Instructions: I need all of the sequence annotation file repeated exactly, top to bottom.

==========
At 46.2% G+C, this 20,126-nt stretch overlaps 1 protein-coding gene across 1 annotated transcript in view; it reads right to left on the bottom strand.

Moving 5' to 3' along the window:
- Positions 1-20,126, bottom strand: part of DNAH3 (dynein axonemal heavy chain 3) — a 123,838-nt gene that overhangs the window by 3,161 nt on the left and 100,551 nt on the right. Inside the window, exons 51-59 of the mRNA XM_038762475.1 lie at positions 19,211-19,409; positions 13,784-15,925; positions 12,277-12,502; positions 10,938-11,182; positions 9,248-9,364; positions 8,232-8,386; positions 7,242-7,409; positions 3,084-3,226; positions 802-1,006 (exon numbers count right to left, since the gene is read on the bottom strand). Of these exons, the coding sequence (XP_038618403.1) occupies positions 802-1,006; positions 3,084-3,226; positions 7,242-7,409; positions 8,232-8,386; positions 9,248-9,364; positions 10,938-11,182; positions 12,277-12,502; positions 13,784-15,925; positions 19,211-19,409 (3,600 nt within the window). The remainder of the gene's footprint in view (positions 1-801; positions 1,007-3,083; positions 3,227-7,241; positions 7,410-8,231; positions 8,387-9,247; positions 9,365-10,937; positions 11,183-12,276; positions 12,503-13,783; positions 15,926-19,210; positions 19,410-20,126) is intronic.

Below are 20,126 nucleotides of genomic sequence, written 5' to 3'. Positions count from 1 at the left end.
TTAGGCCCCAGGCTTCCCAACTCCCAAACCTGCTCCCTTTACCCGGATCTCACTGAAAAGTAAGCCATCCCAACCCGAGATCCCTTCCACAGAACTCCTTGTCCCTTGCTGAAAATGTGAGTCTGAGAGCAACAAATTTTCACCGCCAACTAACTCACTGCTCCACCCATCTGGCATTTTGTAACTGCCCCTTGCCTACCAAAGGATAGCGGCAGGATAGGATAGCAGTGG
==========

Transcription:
At 46.2% G+C, this 20,126-nt stretch overlaps 1 protein-coding gene across 1 annotated transcript in view; it reads right to left on the bottom strand.

Moving 5' to 3' along the window:
- Positions 1-20,126, bottom strand: part of DNAH3 (dynein axonemal heavy chain 3) — a 123,838-nt gene that overhangs the window by 3,161 nt on the left and 100,551 nt on the right. Inside the window, exons 51-59 of the mRNA XM_038762475.1 lie at positions 19,211-19,409; positions 13,784-15,925; positions 12,277-12,502; positions 10,938-11,182; positions 9,248-9,364; positions 8,232-8,386; positions 7,242-7,409; positions 3,084-3,226; positions 802-1,006 (exon numbers count right to left, since the gene is read on the bottom strand). Of these exons, the coding sequence (XP_038618403.1) occupies positions 802-1,006; positions 3,084-3,226; positions 7,242-7,409; positions 8,232-8,386; positions 9,248-9,364; positions 10,938-11,182; positions 12,277-12,502; positions 13,784-15,925; positions 19,211-19,409 (3,600 nt within the window). The remainder of the gene's footprint in view (positions 1-801; positions 1,007-3,083; positions 3,227-7,241; positions 7,410-8,231; positions 8,387-9,247; positions 9,365-10,937; positions 11,183-12,276; positions 12,503-13,783; positions 15,926-19,210; positions 19,410-20,126) is intronic.

Below are 20,126 nucleotides of genomic sequence, written 5' to 3'. Positions count from 1 at the left end.
TTAGGCCCCAGGCTTCCCAACTCCCAAACCTGCTCCCTTTACCCGGATCTCACTGAAAAGTAAGCCATCCCAACCCGAGATCCCTTCCACAGAACTCCTTGTCCCTTGCTGAAAATGTGAGTCTGAGAGCAACAAATTTTCACCGCCAACTAACTCACTGCTCCACCCATCTGGCATTTTGTAACTGCCCCTTGCCTACCAAAGGATAGCGGCAGGATAGGATAGCAGTGG